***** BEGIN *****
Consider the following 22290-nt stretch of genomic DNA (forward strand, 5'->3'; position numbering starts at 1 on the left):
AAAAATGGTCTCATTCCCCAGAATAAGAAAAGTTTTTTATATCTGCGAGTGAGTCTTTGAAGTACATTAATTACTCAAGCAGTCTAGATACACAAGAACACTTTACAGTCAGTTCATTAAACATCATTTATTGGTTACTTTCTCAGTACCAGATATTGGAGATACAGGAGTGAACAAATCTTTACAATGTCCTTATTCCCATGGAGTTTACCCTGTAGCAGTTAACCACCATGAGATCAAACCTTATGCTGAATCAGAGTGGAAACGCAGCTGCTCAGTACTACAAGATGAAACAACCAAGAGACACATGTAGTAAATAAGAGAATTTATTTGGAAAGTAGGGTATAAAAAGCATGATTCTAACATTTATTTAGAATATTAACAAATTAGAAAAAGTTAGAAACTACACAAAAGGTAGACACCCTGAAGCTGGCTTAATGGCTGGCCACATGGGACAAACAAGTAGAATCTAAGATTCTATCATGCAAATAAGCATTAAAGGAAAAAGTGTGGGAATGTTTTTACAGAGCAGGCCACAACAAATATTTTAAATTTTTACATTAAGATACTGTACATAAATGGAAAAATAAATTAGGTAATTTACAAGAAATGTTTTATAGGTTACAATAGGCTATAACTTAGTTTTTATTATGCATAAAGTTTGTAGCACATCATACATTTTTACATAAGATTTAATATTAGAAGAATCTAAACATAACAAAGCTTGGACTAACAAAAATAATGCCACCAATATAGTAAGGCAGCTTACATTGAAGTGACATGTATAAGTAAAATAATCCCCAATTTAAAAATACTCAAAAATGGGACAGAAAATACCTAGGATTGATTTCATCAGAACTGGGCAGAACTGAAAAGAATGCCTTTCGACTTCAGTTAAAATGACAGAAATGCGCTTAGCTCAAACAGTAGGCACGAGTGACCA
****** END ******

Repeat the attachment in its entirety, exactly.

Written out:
Consider the following 22290-nt stretch of genomic DNA (forward strand, 5'->3'; position numbering starts at 1 on the left):
AAAAATGGTCTCATTCCCCAGAATAAGAAAAGTTTTTTATATCTGCGAGTGAGTCTTTGAAGTACATTAATTACTCAAGCAGTCTAGATACACAAGAACACTTTACAGTCAGTTCATTAAACATCATTTATTGGTTACTTTCTCAGTACCAGATATTGGAGATACAGGAGTGAACAAATCTTTACAATGTCCTTATTCCCATGGAGTTTACCCTGTAGCAGTTAACCACCATGAGATCAAACCTTATGCTGAATCAGAGTGGAAACGCAGCTGCTCAGTACTACAAGATGAAACAACCAAGAGACACATGTAGTAAATAAGAGAATTTATTTGGAAAGTAGGGTATAAAAAGCATGATTCTAACATTTATTTAGAATATTAACAAATTAGAAAAAGTTAGAAACTACACAAAAGGTAGACACCCTGAAGCTGGCTTAATGGCTGGCCACATGGGACAAACAAGTAGAATCTAAGATTCTATCATGCAAATAAGCATTAAAGGAAAAAGTGTGGGAATGTTTTTACAGAGCAGGCCACAACAAATATTTTAAATTTTTACATTAAGATACTGTACATAAATGGAAAAATAAATTAGGTAATTTACAAGAAATGTTTTATAGGTTACAATAGGCTATAACTTAGTTTTTATTATGCATAAAGTTTGTAGCACATCATACATTTTTACATAAGATTTAATATTAGAAGAATCTAAACATAACAAAGCTTGGACTAACAAAAATAATGCCACCAATATAGTAAGGCAGCTTACATTGAAGTGACATGTATAAGTAAAATAATCCCCAATTTAAAAATACTCAAAAATGGGACAGAAAATACCTAGGATTGATTTCATCAGAACTGGGCAGAACTGAAAAGAATGCCTTTCGACTTCAGTTAAAATGACAGAAATGCGCTTAGCTCAAACAGTAGGCACGAGTGACCA